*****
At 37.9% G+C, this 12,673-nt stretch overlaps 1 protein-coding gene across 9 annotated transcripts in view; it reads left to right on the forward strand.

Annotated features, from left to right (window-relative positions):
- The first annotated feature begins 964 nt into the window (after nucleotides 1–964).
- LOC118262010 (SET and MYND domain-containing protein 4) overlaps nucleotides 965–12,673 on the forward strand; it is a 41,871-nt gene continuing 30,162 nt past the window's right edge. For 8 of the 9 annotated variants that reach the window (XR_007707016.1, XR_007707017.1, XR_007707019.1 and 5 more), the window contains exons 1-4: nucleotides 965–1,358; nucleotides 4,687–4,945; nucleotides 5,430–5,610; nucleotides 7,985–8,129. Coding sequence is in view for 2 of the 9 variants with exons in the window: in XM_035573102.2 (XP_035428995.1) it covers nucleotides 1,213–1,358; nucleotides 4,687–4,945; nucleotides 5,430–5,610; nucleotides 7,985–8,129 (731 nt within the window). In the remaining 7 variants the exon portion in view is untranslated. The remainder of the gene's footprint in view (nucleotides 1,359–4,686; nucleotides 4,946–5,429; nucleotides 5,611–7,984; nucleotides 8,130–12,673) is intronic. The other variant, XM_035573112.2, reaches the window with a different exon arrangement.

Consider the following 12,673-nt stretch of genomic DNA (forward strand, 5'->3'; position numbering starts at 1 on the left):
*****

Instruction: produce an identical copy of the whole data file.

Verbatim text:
At 37.9% G+C, this 12,673-nt stretch overlaps 1 protein-coding gene across 9 annotated transcripts in view; it reads left to right on the forward strand.

Annotated features, from left to right (window-relative positions):
- The first annotated feature begins 964 nt into the window (after nucleotides 1–964).
- LOC118262010 (SET and MYND domain-containing protein 4) overlaps nucleotides 965–12,673 on the forward strand; it is a 41,871-nt gene continuing 30,162 nt past the window's right edge. For 8 of the 9 annotated variants that reach the window (XR_007707016.1, XR_007707017.1, XR_007707019.1 and 5 more), the window contains exons 1-4: nucleotides 965–1,358; nucleotides 4,687–4,945; nucleotides 5,430–5,610; nucleotides 7,985–8,129. Coding sequence is in view for 2 of the 9 variants with exons in the window: in XM_035573102.2 (XP_035428995.1) it covers nucleotides 1,213–1,358; nucleotides 4,687–4,945; nucleotides 5,430–5,610; nucleotides 7,985–8,129 (731 nt within the window). In the remaining 7 variants the exon portion in view is untranslated. The remainder of the gene's footprint in view (nucleotides 1,359–4,686; nucleotides 4,946–5,429; nucleotides 5,611–7,984; nucleotides 8,130–12,673) is intronic. The other variant, XM_035573112.2, reaches the window with a different exon arrangement.

Consider the following 12,673-nt stretch of genomic DNA (forward strand, 5'->3'; position numbering starts at 1 on the left):